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Bullying in high school.

(29 Posts)
Mamabear14 Tue 29-Nov-16 21:03:51

My DS is on the spectrum but started at a mainstream high school in sept. He has settled in well and made some new friendships which is lovely.
He has however been horrifically bullied. It started with name calling 'rapist', 'paedo', 'n****r' (he's white) this is because he had longer curly hair. It's now short back and sides as he made me promise to take him and have it cut off.
I pulled him out for 2 days last week as he was physically beaten up unprovoked and I wasn't happy with how school dealt with it.
He went back yesterday. Today at lunchtime I had a incoherent sobbing child on the phone as another kid had beaten him, punched, kicked, strangled and dangled him over a wall, while calling him a stupid cunt. Oh and they opened his bottle of juice and threw it at him.
I went straight up and spoke to safeguarding, and brought him home. I am rather annoyed as he went all shaky in first aid after the adrenaline wore off. Nobody thought to phone and say there had been an incident, it's only because my son called I knew.
They are expecting him back in tomorrow. He says he feels unsafe, and frankly I'm not happy to leave him when I can't guarantee he won't be assaulted.
My question is what would you do? Would you send him? My heart honestly broke for him today, he's got all marks on his neck from being strangled. He actually came and sat on my lap and sobbed, and he's as tall as me. I can't bear his confidence taking any more knocks.

Mamabear14 Tue 29-Nov-16 21:05:07

Also to add, he can access 'the sanctuary' at break because of his needs, but his friend can't. And I don't see why he should miss out on break so he can feel like he won't be attacked. He has no statement, but does have an IEP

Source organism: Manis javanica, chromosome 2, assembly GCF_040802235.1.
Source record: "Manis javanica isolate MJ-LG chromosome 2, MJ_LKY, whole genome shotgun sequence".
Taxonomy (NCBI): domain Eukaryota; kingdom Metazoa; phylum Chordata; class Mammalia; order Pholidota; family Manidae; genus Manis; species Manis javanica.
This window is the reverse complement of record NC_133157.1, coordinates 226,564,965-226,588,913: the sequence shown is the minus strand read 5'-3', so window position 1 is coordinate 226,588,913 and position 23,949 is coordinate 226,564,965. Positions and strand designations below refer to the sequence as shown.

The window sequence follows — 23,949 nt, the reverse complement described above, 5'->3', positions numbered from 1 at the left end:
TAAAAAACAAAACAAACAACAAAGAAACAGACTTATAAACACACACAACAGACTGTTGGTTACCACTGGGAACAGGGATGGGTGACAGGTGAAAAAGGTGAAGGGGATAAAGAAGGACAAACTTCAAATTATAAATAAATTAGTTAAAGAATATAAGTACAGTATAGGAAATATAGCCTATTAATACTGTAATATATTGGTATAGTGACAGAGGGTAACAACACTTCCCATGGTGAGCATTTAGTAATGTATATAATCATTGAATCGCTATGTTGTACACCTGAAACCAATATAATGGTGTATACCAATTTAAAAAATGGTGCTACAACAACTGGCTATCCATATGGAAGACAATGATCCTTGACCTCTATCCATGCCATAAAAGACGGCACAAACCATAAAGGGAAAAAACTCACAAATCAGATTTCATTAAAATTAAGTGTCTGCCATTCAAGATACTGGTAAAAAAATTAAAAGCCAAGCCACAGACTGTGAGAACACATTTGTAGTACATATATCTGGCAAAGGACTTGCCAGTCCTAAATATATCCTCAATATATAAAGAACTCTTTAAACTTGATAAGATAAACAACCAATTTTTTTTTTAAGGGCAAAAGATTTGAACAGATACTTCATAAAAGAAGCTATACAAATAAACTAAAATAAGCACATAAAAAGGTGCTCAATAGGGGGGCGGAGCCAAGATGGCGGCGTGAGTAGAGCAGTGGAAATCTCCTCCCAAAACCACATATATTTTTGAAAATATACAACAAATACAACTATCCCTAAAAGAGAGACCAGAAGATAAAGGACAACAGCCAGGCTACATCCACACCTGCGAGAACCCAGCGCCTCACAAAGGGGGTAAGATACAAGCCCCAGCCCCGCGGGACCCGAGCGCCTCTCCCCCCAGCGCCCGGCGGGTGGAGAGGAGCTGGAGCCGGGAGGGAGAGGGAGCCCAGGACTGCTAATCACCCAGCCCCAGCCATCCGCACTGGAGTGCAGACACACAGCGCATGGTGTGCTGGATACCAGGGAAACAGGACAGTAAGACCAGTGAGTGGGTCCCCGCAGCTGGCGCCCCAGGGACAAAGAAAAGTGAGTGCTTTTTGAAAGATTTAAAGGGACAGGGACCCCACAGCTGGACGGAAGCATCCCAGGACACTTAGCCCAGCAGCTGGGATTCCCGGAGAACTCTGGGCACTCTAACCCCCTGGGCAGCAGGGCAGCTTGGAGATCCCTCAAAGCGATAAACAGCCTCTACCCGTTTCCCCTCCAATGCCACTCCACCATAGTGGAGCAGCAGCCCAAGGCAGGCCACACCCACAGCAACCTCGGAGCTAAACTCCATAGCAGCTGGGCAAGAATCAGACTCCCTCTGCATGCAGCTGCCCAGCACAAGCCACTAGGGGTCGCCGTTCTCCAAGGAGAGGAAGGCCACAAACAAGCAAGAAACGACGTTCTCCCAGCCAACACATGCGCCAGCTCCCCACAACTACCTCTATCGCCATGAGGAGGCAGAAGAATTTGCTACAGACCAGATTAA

SerialReJoiner Tue 29-Nov-16 21:09:02

I would not send him back under any circumstances. Whatsoever. That must have been terrifying for him!

My asd ds is in year 7 and has not made many friends so far, but his only bullying complaint is that someone calls him "pinhead" in science. Your poor boy has been assaulted. Don't put him back in that environment.

TheCakes Tue 29-Nov-16 21:14:20

This is awful to read. I had exactly the same situation with DS. He's in Year 10 now.
It really peaked in Y8 for him.
Eventually I pulled him out of the school completely. He is in a new school now, which has much better ways of handling behaviour and discipline. It's been a bit of a culture shock to DS in terms of what is expected of him, but he has friends and support with his SEN.
What other options do you have? Are there other schools around? I'd keep DS off if he doesn't feel safe. His school is failing him.

spondoolicker Tue 29-Nov-16 21:16:19

Call the police? There's bullying and there's assault, no?

Mamabear14 Tue 29-Nov-16 21:17:04

There is one other I would consider, about 10 miles away. My brother went there and I actually spoke to my mum about it this morning, this was before I found out what happened today. I am considering a chat with the head there. The problem is my son actually loves the school, and his teachers and his new mate that it's just as hard for me to move him. I don't want him to feel punished for being bullied.

FuckityFucko Tue 29-Nov-16 21:20:41

I think you need to involve the police and I have never ever said that. He is being attacked. What do the school say? If you have a meeting can you find an advocate - parent partnership etc.
OP. PLEASE PLEASE GET THIS MOVED TO SPECIAL NEEDS CHILDREN. you will get far more advice and very useful contacts. You will get the help and support you need.

SerialReJoiner Tue 29-Nov-16 21:22:02

Of course he isn't being punished, he's being kept safe. If his school can't do that then you have to. flowers

Mamabear14 Tue 29-Nov-16 21:24:57

I will ask for it to be moved, thank you.
I didn't think the police would do anything being that it was in school? I can certainly call and see though. The other kid has got a suspension I believe and his parents informed.
I know I'm a big school there will be incidents, but he seems to be being sought out and he's only been back a day. He's such a soft natured, kind kid who wants to like everyone.
You bring your kid up to be a nice, decent person. You'd think these would be the children that are allowed to flourish, not be too scared to go to school because of frankly bloody horrible kids.